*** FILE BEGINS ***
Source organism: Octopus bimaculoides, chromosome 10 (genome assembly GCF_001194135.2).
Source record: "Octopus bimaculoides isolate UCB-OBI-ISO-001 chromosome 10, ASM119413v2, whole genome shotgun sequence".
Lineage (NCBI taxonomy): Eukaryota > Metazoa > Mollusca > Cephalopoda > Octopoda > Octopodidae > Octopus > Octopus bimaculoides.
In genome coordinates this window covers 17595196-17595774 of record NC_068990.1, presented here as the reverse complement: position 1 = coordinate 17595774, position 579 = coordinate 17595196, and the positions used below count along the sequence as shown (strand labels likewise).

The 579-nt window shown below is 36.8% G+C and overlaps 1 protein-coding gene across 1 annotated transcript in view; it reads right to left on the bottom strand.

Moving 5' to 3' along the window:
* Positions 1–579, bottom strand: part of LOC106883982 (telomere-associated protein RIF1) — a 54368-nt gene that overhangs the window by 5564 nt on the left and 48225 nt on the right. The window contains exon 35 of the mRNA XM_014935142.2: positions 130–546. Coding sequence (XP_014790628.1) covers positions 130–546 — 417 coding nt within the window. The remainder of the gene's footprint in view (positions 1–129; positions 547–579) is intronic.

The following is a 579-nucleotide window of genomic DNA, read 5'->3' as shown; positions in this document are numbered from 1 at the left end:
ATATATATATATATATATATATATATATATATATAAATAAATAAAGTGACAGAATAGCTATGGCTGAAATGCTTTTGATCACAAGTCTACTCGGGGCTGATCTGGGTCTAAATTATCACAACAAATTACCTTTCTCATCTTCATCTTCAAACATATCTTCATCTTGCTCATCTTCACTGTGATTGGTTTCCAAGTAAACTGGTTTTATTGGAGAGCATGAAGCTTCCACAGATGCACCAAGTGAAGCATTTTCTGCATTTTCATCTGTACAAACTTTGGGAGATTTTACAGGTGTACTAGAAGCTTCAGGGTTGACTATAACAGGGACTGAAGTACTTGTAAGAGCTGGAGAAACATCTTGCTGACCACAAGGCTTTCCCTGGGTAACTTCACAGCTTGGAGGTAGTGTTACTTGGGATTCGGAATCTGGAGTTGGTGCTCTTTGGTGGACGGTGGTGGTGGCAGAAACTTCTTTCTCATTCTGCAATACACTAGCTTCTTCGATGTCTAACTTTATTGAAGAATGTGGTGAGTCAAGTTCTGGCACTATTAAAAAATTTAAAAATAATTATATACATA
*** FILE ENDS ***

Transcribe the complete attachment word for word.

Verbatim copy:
Source organism: Octopus bimaculoides, chromosome 10 (genome assembly GCF_001194135.2).
Source record: "Octopus bimaculoides isolate UCB-OBI-ISO-001 chromosome 10, ASM119413v2, whole genome shotgun sequence".
Lineage (NCBI taxonomy): Eukaryota > Metazoa > Mollusca > Cephalopoda > Octopoda > Octopodidae > Octopus > Octopus bimaculoides.
In genome coordinates this window covers 17595196-17595774 of record NC_068990.1, presented here as the reverse complement: position 1 = coordinate 17595774, position 579 = coordinate 17595196, and the positions used below count along the sequence as shown (strand labels likewise).

The 579-nt window shown below is 36.8% G+C and overlaps 1 protein-coding gene across 1 annotated transcript in view; it reads right to left on the bottom strand.

Moving 5' to 3' along the window:
* Positions 1–579, bottom strand: part of LOC106883982 (telomere-associated protein RIF1) — a 54368-nt gene that overhangs the window by 5564 nt on the left and 48225 nt on the right. The window contains exon 35 of the mRNA XM_014935142.2: positions 130–546. Coding sequence (XP_014790628.1) covers positions 130–546 — 417 coding nt within the window. The remainder of the gene's footprint in view (positions 1–129; positions 547–579) is intronic.

The following is a 579-nucleotide window of genomic DNA, read 5'->3' as shown; positions in this document are numbered from 1 at the left end:
ATATATATATATATATATATATATATATATATATAAATAAATAAAGTGACAGAATAGCTATGGCTGAAATGCTTTTGATCACAAGTCTACTCGGGGCTGATCTGGGTCTAAATTATCACAACAAATTACCTTTCTCATCTTCATCTTCAAACATATCTTCATCTTGCTCATCTTCACTGTGATTGGTTTCCAAGTAAACTGGTTTTATTGGAGAGCATGAAGCTTCCACAGATGCACCAAGTGAAGCATTTTCTGCATTTTCATCTGTACAAACTTTGGGAGATTTTACAGGTGTACTAGAAGCTTCAGGGTTGACTATAACAGGGACTGAAGTACTTGTAAGAGCTGGAGAAACATCTTGCTGACCACAAGGCTTTCCCTGGGTAACTTCACAGCTTGGAGGTAGTGTTACTTGGGATTCGGAATCTGGAGTTGGTGCTCTTTGGTGGACGGTGGTGGTGGCAGAAACTTCTTTCTCATTCTGCAATACACTAGCTTCTTCGATGTCTAACTTTATTGAAGAATGTGGTGAGTCAAGTTCTGGCACTATTAAAAAATTTAAAAATAATTATATACATA